It's no secret that one of the hardest things about writing and preaching and teaching is the work of narrowing - bringing one thing into focus. Read one Faulkner sentence or listen to one of Bernard's homilies and witness this work at its best.
Plowing through this week's passage or creating a new world via a short story, the author makes decisions about what stays and what goes. The sharpening process tends to be painful, for it usually means rejecting various good ideas/themes in order to focus on one matter. Hence, a shovel is no good for digging a post-hole. To achieve proper depth without disturbing a large area of soil/rock around the post, post-hole diggers fit the bill (or tractor borne augers if you're lucky).
I hope to preach the gospel clearly and well, which requires sound and thorough learning - a willingness to contently dig in one place for a while. I have to remember that there's always next week or next time, so it's ok and even necessary to reject a handful of good things as I prepare. After all, when it comes to writing and teaching through scripture, in the words of Robert Earl Keen, "the road goes on forever and the party never ends."
Tuesday, May 11, 2010
So, the kids remain quiet in their room. Amberly made it safely to New Mexico. And now I must continue hashing out tomorrow's sermon. Of course, this won't be the last late night of sermon work. All you seasoned pastors out there can attest to that! However, it will most likely be the last time I stay up late for the sake of a seminary assignment.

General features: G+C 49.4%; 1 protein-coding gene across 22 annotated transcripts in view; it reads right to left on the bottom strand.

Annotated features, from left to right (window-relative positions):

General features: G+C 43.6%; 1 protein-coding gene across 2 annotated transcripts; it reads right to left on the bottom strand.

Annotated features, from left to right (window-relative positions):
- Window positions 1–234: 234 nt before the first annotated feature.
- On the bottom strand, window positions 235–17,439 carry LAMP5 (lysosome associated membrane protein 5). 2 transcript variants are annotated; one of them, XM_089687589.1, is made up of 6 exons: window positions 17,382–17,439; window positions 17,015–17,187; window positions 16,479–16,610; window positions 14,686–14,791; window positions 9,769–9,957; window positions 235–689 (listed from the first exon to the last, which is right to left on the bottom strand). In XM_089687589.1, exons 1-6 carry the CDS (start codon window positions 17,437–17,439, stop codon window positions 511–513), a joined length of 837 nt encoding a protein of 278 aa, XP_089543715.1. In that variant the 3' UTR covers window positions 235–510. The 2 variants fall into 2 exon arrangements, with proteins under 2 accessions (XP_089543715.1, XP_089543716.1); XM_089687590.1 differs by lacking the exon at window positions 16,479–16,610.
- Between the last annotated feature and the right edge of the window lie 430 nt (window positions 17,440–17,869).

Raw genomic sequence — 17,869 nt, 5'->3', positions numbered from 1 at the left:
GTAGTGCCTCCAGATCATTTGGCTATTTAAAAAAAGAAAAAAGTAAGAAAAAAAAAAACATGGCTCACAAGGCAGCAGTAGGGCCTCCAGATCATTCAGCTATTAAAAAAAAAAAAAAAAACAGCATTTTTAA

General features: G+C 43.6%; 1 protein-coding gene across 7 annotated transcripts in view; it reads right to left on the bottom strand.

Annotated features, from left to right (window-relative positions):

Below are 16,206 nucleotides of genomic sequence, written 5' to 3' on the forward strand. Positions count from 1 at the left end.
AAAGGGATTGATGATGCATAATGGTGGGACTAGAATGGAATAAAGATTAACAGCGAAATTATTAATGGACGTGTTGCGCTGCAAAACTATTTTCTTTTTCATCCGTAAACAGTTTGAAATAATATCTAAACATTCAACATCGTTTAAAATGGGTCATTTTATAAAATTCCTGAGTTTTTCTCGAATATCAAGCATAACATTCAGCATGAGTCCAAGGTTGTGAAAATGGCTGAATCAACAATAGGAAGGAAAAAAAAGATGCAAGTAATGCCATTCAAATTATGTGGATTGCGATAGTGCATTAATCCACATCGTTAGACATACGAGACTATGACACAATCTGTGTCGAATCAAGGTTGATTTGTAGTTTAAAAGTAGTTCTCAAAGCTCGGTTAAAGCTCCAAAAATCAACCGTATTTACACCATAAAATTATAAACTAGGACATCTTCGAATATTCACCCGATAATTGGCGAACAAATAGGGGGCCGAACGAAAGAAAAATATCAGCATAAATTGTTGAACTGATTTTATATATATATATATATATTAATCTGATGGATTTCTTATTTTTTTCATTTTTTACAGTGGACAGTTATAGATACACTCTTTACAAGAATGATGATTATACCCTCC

I'm a little nostalgic, yes, though the thought of losing sleep and conversation and a million other things for school assignments keeps that to a minimum. Some of these nights have been downright painful. Others have just been annoying. Some the result of procrastination, some the result of unforeseen roadblocks. Many of them though, have been significant experiences in this formational education journey.
Here's to the coffee, lamplight, and patient family. I'm off to try and finish the last one strong. And since only Chad would be able to make sense of my outline tomorrow, a good bit of work remains before this thing takes audible shape.